KANSAS CITY – If a formula for producing one of the best records in baseball so far has been to hold your own against the best teams and clean up on losing records clubs, the Orioles are doing a pretty solid job in following the script.
They may have gone off script for a night, being shutout 6-0 by Kansas City last night, as the Royals (8-23) ended a 10-game home losing streak that fell a game short of the franchise record.
But the Orioles have played four series to date against teams with current winning records and they are 6-6 in the 12 games against Boston, the New York Yankees and Texas, going 2-2 in series.
But they are 14-4 through Tuesday’s games against clubs with current losing records, going 5-0 in series. That is a .778 win percentage and that will help a team get into the playoffs. So will a 20-10 record and a .667 overall win percentage that, if maintained through the full year, amounts to 108 wins.
But as noted previously here, the May schedule is about to get more challenging for the team, with series looming against Atlanta, Tampa Bay, Pittsburgh, Toronto and New York.
First the O’s wrap up their series today with Kansas City and a win would give them seven straight series wins for the first time since 1986.
Outfielder Austin Hays said the club’s strong play this year, built on that record against losing clubs, is a result of a hungry group of Orioles, who have been there themselves.
“Think when you have lost so many games the past few years, and a large portion of this team was a part of that, you are not going to take any day or any game for granted,” he said.
So they are pushing hard for wins right now, realizing at the end of the year the playoff teams will have the most wins and clubs like that hopefully don’t let games get away.
“You don’t know which game, what inning, what play would have made the difference, so playing every one of them like it’s the most important is the way you have to go about it. You don’t know which one will be the difference maker,” Hays said of the team’s collective approach.
Added infielder Ramon Urias: “You see last year we played some games with the A’s and lost some of those games and we lost some games to Detroit that we shouldn’t have lost and it hurt us. We know we have to take every game seriously, put forth our best effort and play winning ball every night. It doesn’t matter the opponent.
“You don’t know how many games you are going to need at the end. So that is why we have to keep our focus every night,” he said.
And a close-knit O’s team is piling up wins right now and doing it with great clubhouse chemistry. They enjoy playing together and seeing each other every day.
“The unity we have had the first month is huge,” said Urias. “Because early in the season, not all teams come out together like we did. We’ve done great in that part. We have guys that had some great seasons last year and they want more. We’re still hungry and we want to keep playing good baseball and good things come with that.’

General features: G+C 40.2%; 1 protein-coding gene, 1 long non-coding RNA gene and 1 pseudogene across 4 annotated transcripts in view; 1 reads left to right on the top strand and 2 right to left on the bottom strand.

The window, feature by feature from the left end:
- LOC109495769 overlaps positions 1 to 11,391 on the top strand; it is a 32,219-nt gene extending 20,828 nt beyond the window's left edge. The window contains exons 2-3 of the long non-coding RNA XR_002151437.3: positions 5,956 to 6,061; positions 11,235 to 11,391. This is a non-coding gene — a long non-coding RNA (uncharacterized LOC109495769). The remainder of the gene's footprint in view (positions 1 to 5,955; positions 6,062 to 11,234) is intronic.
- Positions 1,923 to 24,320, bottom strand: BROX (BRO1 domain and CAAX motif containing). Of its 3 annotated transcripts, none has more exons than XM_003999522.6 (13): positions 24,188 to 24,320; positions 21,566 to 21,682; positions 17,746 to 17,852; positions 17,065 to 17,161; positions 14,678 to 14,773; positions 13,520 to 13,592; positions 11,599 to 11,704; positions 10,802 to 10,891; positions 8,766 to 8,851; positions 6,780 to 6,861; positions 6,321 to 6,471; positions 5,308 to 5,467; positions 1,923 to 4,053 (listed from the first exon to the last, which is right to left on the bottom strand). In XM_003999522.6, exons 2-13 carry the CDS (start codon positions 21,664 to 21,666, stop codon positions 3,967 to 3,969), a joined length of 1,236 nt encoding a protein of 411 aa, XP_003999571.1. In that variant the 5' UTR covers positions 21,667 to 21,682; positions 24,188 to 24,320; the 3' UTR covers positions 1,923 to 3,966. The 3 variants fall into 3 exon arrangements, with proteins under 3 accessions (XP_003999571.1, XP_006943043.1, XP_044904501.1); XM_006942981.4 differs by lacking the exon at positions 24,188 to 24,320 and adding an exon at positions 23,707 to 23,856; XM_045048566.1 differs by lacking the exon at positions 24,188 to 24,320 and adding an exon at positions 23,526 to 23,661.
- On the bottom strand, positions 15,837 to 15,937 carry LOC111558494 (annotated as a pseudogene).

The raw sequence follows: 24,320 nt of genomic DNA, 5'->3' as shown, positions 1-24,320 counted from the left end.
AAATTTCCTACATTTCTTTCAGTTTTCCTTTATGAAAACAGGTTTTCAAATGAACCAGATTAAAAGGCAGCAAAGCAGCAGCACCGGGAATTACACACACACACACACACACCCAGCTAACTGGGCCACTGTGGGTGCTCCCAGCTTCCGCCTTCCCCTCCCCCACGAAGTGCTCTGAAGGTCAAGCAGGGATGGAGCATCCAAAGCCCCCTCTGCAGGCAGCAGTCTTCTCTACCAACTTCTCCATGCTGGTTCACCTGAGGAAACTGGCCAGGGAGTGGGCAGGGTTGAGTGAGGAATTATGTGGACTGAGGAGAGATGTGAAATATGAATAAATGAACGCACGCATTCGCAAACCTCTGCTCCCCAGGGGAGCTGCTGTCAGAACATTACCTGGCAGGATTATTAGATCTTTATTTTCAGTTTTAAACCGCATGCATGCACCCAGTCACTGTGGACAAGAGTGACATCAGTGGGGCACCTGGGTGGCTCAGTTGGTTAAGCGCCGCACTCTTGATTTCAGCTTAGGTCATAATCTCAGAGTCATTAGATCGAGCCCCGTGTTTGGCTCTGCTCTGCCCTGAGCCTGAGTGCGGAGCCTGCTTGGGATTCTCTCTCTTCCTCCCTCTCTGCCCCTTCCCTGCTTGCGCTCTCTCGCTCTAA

O’Hearn’s homecoming: Ryan O’Hearn has played nine games for the Orioles since they added him over the winter. He has played 342 games in his career for the Kansas City Royals and is enjoying a homecoming of sorts in this series.
The year the Royals beat the Orioles in the AL Championship Series, 2014, they drafted him in round eight and he played in parts of 2018 through 2022 in the bigs with the team in blue.
“Obviously lot of love for people in Kansas City,” O’Hearn told reporters from both cities yesterday before the game. “I feel like I kind of grew up here, in this organization. When they first signed me, I was 20 years old and here until I was 29. It has been pretty cool walking around. More than the baseball for me it’s the people. I saw Butch my favorite usher out in the outfield yesterday, Dave a security guy, just random faces that you know. Cool to see everybody.”
O’Hearn is 5-for-19 for the Orioles batting .263 with a .634 OPS.
He calls it an “unbelievable opportunity” to play in the big leagues – for any team at any time. He said when someone joked he should get a statue here, he joked back and said it would be of him on the bench.
But while he appreciates what happened for him as a Royals player, he values his time now with another club.
“It’s weird begin on this side and looking at the K from a different angle. Never had been in this clubhouse before. But having people say hello, it’s been comforting to see familiar faces and feel like I made some sort of mark here.
“We have been rolling a lot here and I’m focusing right now on the Baltimore Orioles. Couldn’t be more excited to be part of the Orioles. Having a blast over here. Love the coaches, love the team.”
Series finale is today: With last night's 6-0 loss to K.C., the Orioles were blanked for the first time at Kauffman Stadium since May 17, 2014 when the score was 1-0.
So today they play the fifth rubber game of 2023, and they’re 2-2 in their previous four, including wins in their last two series-deciding games.
Tuesday night, O's pitchers did not record a walk or strikeout for the fifth time in Orioles history and for the first time since Aug. 21, 1989 versus Milwaukee.
The time of game of one hour and 59 minutes made it the fourth-fastest nine-inning game in the majors this year. And it was the fastest O's nine-inning game since Sept. 15, 2010 vs. Toronto, a 3-1 win that ended in 1 hour, 55 minutes.